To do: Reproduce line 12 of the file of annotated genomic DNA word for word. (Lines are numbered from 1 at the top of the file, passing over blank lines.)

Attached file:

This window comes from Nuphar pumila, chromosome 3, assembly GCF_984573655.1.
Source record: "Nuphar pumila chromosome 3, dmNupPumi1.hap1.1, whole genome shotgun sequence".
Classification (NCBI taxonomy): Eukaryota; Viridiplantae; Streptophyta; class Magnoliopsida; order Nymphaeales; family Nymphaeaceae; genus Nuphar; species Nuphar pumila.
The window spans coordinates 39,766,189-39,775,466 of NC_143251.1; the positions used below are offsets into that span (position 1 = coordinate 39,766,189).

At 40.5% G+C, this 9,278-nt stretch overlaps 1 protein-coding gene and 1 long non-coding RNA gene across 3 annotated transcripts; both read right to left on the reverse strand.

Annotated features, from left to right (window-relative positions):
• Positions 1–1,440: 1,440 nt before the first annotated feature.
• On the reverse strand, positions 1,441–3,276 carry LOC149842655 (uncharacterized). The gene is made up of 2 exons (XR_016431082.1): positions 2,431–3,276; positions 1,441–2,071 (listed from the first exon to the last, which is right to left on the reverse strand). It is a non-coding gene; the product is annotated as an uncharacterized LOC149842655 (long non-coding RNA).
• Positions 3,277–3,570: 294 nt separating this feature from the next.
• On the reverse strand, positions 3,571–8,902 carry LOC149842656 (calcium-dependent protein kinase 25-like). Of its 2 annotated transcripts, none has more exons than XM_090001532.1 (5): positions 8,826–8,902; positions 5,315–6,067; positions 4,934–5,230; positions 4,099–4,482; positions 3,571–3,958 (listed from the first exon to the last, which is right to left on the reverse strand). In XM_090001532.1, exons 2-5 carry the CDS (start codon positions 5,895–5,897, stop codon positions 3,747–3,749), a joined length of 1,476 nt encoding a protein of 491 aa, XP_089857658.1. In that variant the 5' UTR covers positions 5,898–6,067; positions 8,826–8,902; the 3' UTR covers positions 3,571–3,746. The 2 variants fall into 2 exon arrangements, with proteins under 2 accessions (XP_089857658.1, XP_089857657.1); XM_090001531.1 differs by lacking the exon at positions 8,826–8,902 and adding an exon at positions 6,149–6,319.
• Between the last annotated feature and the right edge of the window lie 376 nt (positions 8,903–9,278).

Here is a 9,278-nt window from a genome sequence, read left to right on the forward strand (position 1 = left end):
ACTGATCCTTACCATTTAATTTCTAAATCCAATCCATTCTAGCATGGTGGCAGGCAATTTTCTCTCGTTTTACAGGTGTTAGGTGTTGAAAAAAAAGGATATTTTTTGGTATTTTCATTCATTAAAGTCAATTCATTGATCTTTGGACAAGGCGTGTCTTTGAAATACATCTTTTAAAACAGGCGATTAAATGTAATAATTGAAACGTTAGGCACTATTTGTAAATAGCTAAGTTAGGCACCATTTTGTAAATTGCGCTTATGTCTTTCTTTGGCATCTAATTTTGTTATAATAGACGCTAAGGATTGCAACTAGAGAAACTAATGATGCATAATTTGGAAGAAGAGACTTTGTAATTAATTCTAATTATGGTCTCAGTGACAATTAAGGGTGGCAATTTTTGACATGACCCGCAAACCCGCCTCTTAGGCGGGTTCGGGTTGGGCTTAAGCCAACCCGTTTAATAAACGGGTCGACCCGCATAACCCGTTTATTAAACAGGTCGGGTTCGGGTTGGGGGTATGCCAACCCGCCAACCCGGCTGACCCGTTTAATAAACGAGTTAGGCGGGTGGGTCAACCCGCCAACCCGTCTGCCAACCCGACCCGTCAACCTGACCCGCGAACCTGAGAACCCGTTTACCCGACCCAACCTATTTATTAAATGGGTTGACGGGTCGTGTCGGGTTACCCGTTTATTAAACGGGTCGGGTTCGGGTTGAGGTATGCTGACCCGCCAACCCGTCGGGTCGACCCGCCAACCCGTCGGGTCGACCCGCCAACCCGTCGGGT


Here is a 9,278-nt window from a genome sequence, read left to right on the forward strand (position 1 = left end):